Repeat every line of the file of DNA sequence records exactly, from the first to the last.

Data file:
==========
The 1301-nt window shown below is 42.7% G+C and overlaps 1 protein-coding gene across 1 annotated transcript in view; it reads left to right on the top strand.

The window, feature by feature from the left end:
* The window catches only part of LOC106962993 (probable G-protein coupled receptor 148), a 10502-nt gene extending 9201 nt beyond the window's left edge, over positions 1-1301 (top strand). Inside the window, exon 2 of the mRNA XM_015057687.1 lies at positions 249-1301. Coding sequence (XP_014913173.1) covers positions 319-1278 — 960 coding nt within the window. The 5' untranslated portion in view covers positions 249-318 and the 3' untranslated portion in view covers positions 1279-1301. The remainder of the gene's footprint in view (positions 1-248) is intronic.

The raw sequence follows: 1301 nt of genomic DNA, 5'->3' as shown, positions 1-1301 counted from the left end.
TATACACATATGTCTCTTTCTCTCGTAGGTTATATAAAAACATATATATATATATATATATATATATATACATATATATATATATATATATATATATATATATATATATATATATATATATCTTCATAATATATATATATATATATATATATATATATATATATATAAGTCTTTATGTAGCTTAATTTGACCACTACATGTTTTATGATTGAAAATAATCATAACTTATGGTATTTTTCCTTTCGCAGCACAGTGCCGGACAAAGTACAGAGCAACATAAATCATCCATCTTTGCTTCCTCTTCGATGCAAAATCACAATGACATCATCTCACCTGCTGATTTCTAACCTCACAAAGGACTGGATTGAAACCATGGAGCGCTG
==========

The 1301-nt window shown below is 42.7% G+C and overlaps 1 protein-coding gene across 1 annotated transcript in view; it reads left to right on the top strand.

The window, feature by feature from the left end:
* The window catches only part of LOC106962993 (probable G-protein coupled receptor 148), a 10502-nt gene extending 9201 nt beyond the window's left edge, over positions 1-1301 (top strand). Inside the window, exon 2 of the mRNA XM_015057687.1 lies at positions 249-1301. Coding sequence (XP_014913173.1) covers positions 319-1278 — 960 coding nt within the window. The 5' untranslated portion in view covers positions 249-318 and the 3' untranslated portion in view covers positions 1279-1301. The remainder of the gene's footprint in view (positions 1-248) is intronic.

The raw sequence follows: 1301 nt of genomic DNA, 5'->3' as shown, positions 1-1301 counted from the left end.
TATACACATATGTCTCTTTCTCTCGTAGGTTATATAAAAACATATATATATATATATATATATATATATACATATATATATATATATATATATATATATATATATATATATATATATATATCTTCATAATATATATATATATATATATATATATATATATATATATAAGTCTTTATGTAGCTTAATTTGACCACTACATGTTTTATGATTGAAAATAATCATAACTTATGGTATTTTTCCTTTCGCAGCACAGTGCCGGACAAAGTACAGAGCAACATAAATCATCCATCTTTGCTTCCTCTTCGATGCAAAATCACAATGACATCATCTCACCTGCTGATTTCTAACCTCACAAAGGACTGGATTGAAACCATGGAGCGCTG